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13.10.2013. / ree-Akademediasrbija

Serbia is on a positive roll at the moment...three stories caught my eye over the past 24H or so, two which are decidedly upbeat, the other is probably net market neutral, but may need watching.

First, reports that Gazprom might be willing to prefinance the EUR1.7bn cost of investment in the South Stream gas pipeline thru Serbia, which is meant to get under way from 2014, to be completed in 2016. The Russians seem to be talking about providing up front cash, as a pre-payment for as transit fees. Maybe the fact that Serbia is set to get UAE money shortly is making the Russians worries about their own leverage in the country, or maybe they are just being “nice”.

It might also be an angle to send another signal to the Ukrainians that with north/south stream gas pipelines “in the pipeline” as it were, their own strategic importance is declining – not sure I buy that as whatever happens Ukraine will remain a key gas transit/storage hub for Rossiya.

Second, the govt is reported to be pushing ahead with four key reform bulls, including bankruptcy, labour market reform, planning and normalization. The latter are key to pushing thru with the plan to restructure 179 SOEs in 2014, the benchmark for get the World Bank to sign off on the USD500m in budget financing in the pipeline for 2014.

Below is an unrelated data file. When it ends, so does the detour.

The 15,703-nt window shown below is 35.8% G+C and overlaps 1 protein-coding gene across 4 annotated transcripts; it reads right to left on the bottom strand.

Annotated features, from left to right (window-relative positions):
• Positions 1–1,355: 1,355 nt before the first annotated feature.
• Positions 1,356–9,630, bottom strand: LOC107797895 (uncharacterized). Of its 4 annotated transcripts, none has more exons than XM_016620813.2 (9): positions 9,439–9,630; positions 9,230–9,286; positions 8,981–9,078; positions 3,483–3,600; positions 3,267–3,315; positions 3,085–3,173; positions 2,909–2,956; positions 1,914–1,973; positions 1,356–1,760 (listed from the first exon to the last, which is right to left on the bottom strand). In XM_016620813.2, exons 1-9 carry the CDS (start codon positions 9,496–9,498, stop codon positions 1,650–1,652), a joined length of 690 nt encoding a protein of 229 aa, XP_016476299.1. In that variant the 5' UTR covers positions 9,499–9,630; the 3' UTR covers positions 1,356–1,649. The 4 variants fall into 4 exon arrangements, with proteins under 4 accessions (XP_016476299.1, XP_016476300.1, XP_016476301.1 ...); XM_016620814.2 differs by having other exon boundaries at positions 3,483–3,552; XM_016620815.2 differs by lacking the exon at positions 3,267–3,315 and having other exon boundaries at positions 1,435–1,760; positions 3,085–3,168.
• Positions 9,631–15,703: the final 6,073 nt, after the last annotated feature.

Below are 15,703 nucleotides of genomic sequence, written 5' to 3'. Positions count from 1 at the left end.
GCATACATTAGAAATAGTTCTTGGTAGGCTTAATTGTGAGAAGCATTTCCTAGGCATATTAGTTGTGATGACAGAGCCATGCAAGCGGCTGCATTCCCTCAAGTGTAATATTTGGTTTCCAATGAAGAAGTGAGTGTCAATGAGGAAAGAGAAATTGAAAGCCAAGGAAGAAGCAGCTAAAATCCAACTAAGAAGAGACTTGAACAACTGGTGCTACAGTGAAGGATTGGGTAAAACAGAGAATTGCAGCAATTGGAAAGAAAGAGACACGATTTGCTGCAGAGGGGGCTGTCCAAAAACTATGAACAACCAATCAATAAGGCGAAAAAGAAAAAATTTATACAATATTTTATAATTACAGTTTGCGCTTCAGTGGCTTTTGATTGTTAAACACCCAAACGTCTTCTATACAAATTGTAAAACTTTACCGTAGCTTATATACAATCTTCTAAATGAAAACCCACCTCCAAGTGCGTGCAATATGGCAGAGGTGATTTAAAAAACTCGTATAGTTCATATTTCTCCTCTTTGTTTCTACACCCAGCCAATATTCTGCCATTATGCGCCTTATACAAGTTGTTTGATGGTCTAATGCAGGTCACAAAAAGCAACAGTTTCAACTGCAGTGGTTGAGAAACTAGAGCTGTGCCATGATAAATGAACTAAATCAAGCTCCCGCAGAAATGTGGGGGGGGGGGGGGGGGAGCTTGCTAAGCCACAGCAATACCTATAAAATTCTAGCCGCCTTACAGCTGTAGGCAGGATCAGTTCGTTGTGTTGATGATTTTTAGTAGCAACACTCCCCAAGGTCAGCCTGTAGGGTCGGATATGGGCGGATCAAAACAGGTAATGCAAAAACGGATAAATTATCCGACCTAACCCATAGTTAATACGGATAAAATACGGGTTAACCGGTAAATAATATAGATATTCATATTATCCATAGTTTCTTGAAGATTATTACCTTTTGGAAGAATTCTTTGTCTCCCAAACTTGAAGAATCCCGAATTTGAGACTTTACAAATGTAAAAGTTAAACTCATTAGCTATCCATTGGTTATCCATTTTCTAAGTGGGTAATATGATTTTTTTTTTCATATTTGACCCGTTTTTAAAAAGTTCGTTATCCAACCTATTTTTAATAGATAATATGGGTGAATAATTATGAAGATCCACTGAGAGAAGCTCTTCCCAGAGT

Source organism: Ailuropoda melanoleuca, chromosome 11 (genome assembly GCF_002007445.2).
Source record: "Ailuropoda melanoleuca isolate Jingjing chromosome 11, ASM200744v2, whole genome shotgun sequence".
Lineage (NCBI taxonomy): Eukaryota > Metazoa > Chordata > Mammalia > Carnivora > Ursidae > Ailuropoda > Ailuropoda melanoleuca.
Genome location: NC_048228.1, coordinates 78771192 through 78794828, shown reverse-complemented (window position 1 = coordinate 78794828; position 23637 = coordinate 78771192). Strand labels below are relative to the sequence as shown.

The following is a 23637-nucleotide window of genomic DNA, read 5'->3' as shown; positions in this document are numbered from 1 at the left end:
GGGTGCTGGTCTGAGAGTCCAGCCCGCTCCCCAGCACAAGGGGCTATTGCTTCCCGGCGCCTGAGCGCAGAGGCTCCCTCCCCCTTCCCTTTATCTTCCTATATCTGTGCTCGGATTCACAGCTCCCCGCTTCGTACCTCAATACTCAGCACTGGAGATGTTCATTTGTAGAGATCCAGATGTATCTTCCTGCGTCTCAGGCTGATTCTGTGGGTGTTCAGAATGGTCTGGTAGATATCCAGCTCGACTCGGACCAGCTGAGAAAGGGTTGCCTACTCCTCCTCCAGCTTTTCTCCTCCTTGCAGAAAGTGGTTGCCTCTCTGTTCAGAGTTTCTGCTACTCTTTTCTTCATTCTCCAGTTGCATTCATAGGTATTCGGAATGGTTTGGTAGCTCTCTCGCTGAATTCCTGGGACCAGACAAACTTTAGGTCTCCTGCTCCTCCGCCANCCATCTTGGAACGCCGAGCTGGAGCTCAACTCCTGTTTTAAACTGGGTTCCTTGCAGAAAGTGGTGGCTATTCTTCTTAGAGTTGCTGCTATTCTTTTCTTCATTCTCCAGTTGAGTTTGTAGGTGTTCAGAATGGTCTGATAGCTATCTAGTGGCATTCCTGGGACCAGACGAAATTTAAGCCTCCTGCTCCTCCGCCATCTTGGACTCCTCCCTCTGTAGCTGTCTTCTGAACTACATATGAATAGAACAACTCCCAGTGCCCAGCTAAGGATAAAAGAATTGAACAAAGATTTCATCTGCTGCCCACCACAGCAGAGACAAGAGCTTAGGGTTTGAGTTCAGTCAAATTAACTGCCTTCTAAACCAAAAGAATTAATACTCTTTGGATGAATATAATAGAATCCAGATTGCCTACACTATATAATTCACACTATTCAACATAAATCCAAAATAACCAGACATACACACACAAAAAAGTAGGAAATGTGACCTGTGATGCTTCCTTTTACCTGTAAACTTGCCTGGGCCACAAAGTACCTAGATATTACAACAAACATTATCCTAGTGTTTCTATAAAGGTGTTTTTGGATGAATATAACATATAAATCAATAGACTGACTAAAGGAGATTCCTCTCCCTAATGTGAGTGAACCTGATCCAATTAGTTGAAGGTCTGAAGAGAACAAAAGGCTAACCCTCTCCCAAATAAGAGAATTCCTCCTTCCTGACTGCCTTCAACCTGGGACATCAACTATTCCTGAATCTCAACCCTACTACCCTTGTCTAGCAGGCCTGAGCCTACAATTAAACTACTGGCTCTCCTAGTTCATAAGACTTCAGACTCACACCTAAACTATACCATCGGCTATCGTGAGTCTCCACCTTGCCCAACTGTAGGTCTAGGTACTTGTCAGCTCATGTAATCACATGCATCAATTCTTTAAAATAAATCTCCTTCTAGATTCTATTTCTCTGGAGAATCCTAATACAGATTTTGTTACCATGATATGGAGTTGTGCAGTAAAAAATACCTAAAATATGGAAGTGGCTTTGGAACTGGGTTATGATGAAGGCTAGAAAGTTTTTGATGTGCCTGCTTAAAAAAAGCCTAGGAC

Third, reports y/day that former finance minister (x2) and former central bank governor, Mladjan Dinkic, was questioned by police over the sale of a banks back in the early 2000s. Dep PM Vucic has led an anti-graft campaign, which has been hugely popular with the electorate, if opinion polls are to be believed. Dinkic was seen as a key reform anchor in the coalition govt prior to its reformation back in July, so some might view this as a negative. The fear might be that this might be somewhat comparable to the YT issue in Ukraine, and might see accusations of the selective application of justice.

However, I just don’t really see the West as sticking up for Dinkic as they have for YT, especially given Serbia’s lynchpin position for Balkan security and the desire to ormalize the situation in Kosovo. I guess there is acceptance that fighting graft is a good thing more generally, and required throughout the Balkan region – e.g. the Sanader affair in Croatia.

Actually, a fourth point, and which I saw as quite positive also, were the comments by the PM, Ivica Dacic, warning of job cuts in the 600,000 strong public sector in Serbia. Dacic hails from the Socialist party, and had been seen as foot dragging on key structural reforms, like pension and public sector reform, so his comments are encouraging.

/ Balkans Business News /


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